Scott and Jeff discuss the controversial TPP, and its implications for the market and international trade.

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  • Let’s kick this off! How are you able to have a successful photography company without the state to enforce copyright and/or IP laws? I personally have a very successful wedding photography company and one of my biggest selling points is my philosophy on intellectual property. I’d love to hear other’s successes, or problems, and will happily explain how I do it!

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  • Wasn’t sure exactly were to put this, but here’s this question. In an anarcho-capitalist society, how would copyright and patent disputes be handled? I.e., what systems might be put in place to protect innovators and creators from theft of ideas?

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  • Seems no one has linked to the Bip Cot concept yet so I’ll just make a quick intro post and see what comments move the discussion along. “The BipCot NoGov License allows any use of software, media, products or services EXCEPT by governments.” From the FAQ Q. So, the BipCot NoGov license… this a joke? A. No. It’s a license we wrote that we’re comfortable with. We are using it on software, media, products and services of our own, and we encourage others to use it. And it’s getting used and spread. For more on whether or not the BipCot license has “teeth”, please see Email conversation I had with Mark from Negativeland about BipCot.

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  • Perhaps you will find this magnificent BBC documentary interesting. It tells the story of the ancient city of Caral, a little north of Lima on the coast of Peru, which is arguably the oldest city in and the beginning of civilization in the Americas. The Lost Pyramids Of Caral There are two points I would like to make about the story told therein of Caral which I think are relevant to libertarians. 1) The early civilization of Caral apparently arose purely out of commerce. This confirms the insights of the Austrian school of economics. And it may be an example of a commercially organized cooperative human society that antedates the rise of any state. 2) This contradicts the presumptions brought to the study by the archaeologists. For one example, at 7:20 one states the following. You can’t build … on the basis of consensus. You have to have leaders and followers. You have to have specialists. You have to have people who are in charge. People who can tell individual groups, alright, today you will be doing this. This group you are going to be doing something different. In other words, in his academic world, the possibility is inconceivable of that human cooperation could be organized by trade — the marketplace — rather than authority.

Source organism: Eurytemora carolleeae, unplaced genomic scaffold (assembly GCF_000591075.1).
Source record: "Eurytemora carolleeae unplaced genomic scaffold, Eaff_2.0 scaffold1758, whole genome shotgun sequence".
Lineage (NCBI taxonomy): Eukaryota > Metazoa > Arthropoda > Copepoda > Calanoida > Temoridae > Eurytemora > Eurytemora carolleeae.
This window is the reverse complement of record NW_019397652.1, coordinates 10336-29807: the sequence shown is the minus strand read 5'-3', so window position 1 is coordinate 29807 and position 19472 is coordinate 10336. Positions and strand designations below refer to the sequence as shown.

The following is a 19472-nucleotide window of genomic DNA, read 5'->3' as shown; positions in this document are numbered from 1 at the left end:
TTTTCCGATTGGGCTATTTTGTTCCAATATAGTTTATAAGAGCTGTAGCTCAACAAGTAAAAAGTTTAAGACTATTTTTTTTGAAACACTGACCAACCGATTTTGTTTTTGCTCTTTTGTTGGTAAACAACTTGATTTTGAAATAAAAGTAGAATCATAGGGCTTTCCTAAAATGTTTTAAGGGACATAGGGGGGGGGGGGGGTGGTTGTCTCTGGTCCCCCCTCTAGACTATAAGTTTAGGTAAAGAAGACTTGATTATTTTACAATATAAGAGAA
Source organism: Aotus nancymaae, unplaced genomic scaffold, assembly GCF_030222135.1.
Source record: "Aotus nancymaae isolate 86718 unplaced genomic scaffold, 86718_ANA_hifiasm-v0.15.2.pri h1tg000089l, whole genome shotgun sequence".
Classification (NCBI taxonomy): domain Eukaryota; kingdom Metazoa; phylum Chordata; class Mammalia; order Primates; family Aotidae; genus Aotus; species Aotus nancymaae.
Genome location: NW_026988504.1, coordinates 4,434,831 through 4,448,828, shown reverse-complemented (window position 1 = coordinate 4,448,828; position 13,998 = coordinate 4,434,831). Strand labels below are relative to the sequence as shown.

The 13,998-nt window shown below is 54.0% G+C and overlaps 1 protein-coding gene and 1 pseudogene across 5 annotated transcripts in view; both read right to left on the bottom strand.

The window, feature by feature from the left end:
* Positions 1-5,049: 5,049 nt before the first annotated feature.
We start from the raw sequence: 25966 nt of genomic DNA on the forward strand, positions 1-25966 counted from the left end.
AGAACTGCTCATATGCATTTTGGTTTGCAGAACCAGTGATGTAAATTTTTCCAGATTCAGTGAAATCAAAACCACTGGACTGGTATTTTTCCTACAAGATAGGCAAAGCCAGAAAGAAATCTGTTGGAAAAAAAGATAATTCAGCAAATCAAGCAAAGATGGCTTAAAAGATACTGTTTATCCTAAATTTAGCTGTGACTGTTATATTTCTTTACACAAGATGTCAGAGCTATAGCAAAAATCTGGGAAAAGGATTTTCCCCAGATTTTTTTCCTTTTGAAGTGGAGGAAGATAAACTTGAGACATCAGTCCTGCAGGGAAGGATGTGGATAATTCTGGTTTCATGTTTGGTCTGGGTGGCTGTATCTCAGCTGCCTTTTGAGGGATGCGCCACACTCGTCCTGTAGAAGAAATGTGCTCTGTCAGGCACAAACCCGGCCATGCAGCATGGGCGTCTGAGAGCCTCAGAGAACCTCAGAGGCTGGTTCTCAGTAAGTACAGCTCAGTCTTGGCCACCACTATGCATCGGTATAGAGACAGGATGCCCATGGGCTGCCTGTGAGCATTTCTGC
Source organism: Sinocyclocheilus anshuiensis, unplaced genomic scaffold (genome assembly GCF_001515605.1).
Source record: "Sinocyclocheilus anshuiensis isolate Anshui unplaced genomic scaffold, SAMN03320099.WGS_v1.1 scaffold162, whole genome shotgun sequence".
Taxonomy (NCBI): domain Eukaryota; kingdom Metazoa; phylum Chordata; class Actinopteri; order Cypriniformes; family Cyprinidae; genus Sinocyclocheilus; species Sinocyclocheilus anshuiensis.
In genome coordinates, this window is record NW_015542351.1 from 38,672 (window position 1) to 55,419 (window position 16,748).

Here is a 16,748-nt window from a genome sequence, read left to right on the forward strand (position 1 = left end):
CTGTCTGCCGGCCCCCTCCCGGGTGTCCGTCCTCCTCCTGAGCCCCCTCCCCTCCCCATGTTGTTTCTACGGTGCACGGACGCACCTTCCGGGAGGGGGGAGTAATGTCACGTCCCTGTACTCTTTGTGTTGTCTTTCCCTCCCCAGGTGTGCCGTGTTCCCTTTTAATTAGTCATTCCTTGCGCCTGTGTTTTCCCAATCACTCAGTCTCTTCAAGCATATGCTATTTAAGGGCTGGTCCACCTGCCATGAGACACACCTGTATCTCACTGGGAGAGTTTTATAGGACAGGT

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  • Found this cool write-up on living in Singapore: Would most Americans enjoy living in the Singapore that was governed by Lee Kuan Yew? by Jeannette Arrowood I’m an American, and my boyfriend and I have been living in Singapore for about 8 months. We love: The weather – summer never ends! Yes, it’s hot, but there are pools to swim in, air conditioning, and a hammock to sway in. If you open all the doors where you live and the breeze is good, oh man is it good. And the rain is just like being in the Caribbean. Less outwardly hostile racism as we know it and experience it (in direct comparison to our experience in the us) – my boyfriend isn’t worried the police are going to shoot him or shake him down every time we go outside, and I don’t worry when he goes out the door to work in the morning that someone will shoot him if he has to knock on their door for an emergency or if he’s sitting in a park playing with a squirt gun or just … walking down the street. Our standard of living – our experience is great, but we also live in a condo, which is not how the average Singaporean lives. We have a pool and a gym and like 10 different places to cook and eat outside. It’s like living in a playground. We are very aware that our condo here is actually much “fancier” than our little blue house back home. Also, I’ve been to a few hdb flats here (which is how I understand the average Singaporean lives) and it is far cleaner and better maintained than what we call public housing in the us. Like anywhere, there are grey areas and people’s culture change the way they live. People here often live with their extended families and they have helpers they are often from entirely different countries that live with them. Everyone’s standard will be different depending on where you were born and grew up, and most of the expats I’ve met living in condo playgrounds have agreed with me that our condos have bells and whistles above and beyond anything we experienced living back home. My point is that when you live where you’ve grown up and where your family lives, your living situation will likely be very different. Here we didn’t have to think about how far we are from my mother or friends when we chose a place to live. But that would be a big driver for the average Singaporean who is undoubtedly spending less than we are and probably living closer to where they grew up. I’d do the same thing if I grew up here. Going out and eating / shopping – we have so so many friends here. We often can’t decide which bars to go to, which restaurants to go to, which hawker stalls to eat out and which invitations to accept. Example: last weekend we did a boat cruise with a bbq, and the next day there was a small version of Carnival with rum, big costumes, music, dancers and all the jerk chicken you could eat. This weekend: we went out for phenomenal steak for my boyfriend’s birthday and last night went for drinks at a bar with awesome 90’s hip hop playing. Today we’ll go to Spanish brunch and then to the butcher to get fresh meat. On the point of cost and shopping, the prices for things I would’ve bought in the us and on Amazon previously do make my eyes bug out of my head. But iherb is awesome, and not buying everything online anymore gets me out hunting for things and I discover other stuff along the way. Alcohol is way expensive, however. The good side is, I drink less. 🙂 Public transportation and taxis – having lived in NYC for years, the cleanness and smoothness of the public transport system here always amazes me. Yes it’s full of people most of the time, but I’ve been on much more packed, late and loud trains in NYC than I ever have here. You can actually unwind in silence on the train if you want cause there’s no “showtime!” The taxis are also extremely affordable and abundant. There are great apps to help you book them, too. Love taxi uncles (and the occasional aunties!) The people – I have experienced a lot of kindness and laughter and get a ton of hugs and feel openness. I am sitting here thinking about all of my dear Singaporean friends and all the singlish (hah) and some of the hokkien they’ve taught me and all the fun we’ve had together so far. When I first got here, I was “adopted” by a friend I met at a creative professionals night out who has taken me to do lots of traditional Singaporean things and introduced me to loads of people I wouldn’t have otherwise known. One of her friends, who had Met me only once at a brunch invited me to dinner at her home. There are so many friendly, smart and creative young people here. Like anywhere, not everyone is like this, but I want to point out that there are loads of people in the us who are insular and don’t break rank. My experience with friends here has been hugely positive. I will cry buckets the day we inevitably have to move on. Work life – love my job. I work in the tech industry, and I wouldn’t poo poo it completely here. No, it’s not Silicon Valley and doesn’t have that vibe. It’s a different place and the country has been around 50 years, so this is NOT a fair comparison. On the digital marketing side, there is some great stuff going on here. And I’d say give it some more time. If you think about the magnitude of how quickly and how well business has been established in Singapore it’ll blow your socks off. The things they’ve achieved and with so many very different people all coming together to cooperate throughout it all – it’s just extraordinary. Art and culture – I’ve met extraordinarily talented Singaporean artists, there’s a growing art scene, and no, it’s not New York, but there are some very, very brave people here. Again – the country has been here only 50 years and there are lots of people who still likely look back to their original roots for their cultural cues. But the melting pot of culture here is fascinating. Think about why language is used how it is, why food that is clearly a mashup is the way it is, and think about all the people who looked and believed in wildly different religions have come together. I think we must give the next generation, who is the true melting pot, the time to develop more before we send in the judges. For example: Watching the bike culture grow is awesome. We joke about so much about places in the world being “peak Brooklyn.” We are ageing hipsters that spent our 20’s growing up in Brooklyn (hah), but it’s cool to see younger people trying on things that are much different from their parent’s style and doing it with panache. We are all products of our experience and I think, given time, we will see more growth in the arts side, given all the culture that has come together in Singapore. Outside of all of these points, Singapore is not America. And if anyone moved here thinking they could replicate the life they have back home they’d probably not be happy. Our life here looks like our life back home and then again, of course in so many ways it doesn’t. I used to love a farmer’s market. Well they have wet markets here. I used to love a Sunday brunch – Singaporeans have this meal DOWN. I love a family dinner with lots of different meals – queue hawker center! I love outdoor activities – oh I think I’ll go ride my bike up and down east coast parkway or go walk the macritchie trail or Henderson waves. It’s not my original home, but I have memories here already, and it’s home for now. A gracious one that’s opened its arms to me, even though I’m from 12 time zones away. I love Singapore!